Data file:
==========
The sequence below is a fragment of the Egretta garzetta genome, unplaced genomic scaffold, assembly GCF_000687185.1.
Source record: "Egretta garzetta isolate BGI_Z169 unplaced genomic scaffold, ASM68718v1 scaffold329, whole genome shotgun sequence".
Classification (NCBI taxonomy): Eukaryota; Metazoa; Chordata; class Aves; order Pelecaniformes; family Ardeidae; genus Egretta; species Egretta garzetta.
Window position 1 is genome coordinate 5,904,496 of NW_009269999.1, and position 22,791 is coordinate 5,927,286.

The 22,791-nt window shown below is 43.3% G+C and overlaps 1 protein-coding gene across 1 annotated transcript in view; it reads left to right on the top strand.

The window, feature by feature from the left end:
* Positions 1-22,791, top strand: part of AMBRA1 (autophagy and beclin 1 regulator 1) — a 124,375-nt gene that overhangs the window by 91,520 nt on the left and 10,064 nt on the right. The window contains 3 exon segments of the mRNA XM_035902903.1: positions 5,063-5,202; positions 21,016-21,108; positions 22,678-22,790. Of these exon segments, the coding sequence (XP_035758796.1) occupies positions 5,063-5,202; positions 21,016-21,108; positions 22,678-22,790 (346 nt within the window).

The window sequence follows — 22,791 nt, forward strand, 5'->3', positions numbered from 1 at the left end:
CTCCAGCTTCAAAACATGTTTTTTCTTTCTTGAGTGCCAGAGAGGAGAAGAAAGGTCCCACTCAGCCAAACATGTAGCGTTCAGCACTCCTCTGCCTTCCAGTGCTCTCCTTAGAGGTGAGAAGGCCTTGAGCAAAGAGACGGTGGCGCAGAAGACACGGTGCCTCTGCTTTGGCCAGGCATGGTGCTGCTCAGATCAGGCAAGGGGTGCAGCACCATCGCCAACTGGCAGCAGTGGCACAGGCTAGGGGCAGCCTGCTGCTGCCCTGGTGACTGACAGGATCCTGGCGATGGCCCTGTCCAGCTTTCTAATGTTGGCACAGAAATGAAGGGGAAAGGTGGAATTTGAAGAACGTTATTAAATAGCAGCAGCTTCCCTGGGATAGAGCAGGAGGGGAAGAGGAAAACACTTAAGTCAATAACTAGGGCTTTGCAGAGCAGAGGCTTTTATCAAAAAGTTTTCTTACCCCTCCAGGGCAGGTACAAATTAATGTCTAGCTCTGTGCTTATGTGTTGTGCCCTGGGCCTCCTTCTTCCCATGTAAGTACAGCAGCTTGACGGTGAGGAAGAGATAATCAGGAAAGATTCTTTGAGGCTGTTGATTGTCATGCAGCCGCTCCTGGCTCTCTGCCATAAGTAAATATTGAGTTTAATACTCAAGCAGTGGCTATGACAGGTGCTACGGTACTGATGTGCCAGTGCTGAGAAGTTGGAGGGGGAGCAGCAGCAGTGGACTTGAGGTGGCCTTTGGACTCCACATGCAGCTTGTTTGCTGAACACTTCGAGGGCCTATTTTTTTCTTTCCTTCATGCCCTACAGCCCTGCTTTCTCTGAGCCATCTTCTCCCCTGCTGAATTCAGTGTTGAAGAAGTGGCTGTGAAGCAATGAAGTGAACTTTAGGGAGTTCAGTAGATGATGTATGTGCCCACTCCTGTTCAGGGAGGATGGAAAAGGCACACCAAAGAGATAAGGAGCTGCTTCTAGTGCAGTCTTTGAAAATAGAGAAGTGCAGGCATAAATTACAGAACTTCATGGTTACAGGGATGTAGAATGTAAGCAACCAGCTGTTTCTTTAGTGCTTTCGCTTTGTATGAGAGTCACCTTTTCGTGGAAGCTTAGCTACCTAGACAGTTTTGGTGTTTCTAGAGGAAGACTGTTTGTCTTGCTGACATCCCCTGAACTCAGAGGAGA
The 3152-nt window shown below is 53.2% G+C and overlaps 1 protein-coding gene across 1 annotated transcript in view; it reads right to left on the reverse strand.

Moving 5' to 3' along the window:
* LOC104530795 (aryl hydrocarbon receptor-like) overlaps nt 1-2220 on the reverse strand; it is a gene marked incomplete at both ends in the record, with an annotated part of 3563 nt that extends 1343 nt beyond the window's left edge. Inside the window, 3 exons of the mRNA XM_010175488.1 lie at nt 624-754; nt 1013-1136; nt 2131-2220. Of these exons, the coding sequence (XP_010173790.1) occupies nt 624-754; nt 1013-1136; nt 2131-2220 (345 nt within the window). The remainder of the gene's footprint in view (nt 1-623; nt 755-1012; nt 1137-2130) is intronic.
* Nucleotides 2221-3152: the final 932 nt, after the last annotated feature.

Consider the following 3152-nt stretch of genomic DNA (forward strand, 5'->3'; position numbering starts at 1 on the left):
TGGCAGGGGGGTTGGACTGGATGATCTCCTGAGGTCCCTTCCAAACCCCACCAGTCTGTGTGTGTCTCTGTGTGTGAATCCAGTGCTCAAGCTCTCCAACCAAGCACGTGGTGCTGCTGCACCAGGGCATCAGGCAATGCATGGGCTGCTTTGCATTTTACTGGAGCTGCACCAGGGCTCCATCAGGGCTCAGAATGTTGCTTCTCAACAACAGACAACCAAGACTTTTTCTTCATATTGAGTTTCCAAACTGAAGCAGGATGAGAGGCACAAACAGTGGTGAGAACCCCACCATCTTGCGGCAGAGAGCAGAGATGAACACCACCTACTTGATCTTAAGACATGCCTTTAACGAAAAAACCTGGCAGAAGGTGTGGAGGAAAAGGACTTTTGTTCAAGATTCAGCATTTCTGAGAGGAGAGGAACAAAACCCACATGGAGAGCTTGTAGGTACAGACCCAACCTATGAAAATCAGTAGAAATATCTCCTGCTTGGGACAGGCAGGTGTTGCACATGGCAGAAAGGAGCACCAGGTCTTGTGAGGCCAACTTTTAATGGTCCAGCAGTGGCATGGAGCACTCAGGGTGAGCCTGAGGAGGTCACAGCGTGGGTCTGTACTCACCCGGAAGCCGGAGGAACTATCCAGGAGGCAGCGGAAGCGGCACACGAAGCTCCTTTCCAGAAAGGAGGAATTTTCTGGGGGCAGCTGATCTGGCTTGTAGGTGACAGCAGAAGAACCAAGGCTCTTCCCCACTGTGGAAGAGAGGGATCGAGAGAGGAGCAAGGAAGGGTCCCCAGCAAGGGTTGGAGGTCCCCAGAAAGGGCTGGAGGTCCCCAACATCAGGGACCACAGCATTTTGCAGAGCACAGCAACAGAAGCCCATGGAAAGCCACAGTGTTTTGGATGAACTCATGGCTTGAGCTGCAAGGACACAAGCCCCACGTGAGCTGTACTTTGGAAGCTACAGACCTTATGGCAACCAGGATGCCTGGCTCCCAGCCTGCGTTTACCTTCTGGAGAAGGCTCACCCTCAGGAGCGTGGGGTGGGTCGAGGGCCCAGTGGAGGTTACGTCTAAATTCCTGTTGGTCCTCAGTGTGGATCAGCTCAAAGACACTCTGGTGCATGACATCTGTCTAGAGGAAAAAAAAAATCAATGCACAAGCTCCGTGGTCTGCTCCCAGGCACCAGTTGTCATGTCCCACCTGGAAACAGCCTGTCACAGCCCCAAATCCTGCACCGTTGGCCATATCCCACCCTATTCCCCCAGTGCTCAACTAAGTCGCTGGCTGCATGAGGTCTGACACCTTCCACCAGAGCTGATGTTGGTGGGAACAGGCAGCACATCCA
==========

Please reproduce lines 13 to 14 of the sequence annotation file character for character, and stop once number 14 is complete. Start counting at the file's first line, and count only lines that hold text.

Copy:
* Nucleotides 2221-3152: the final 932 nt, after the last annotated feature.

Consider the following 3152-nt stretch of genomic DNA (forward strand, 5'->3'; position numbering starts at 1 on the left):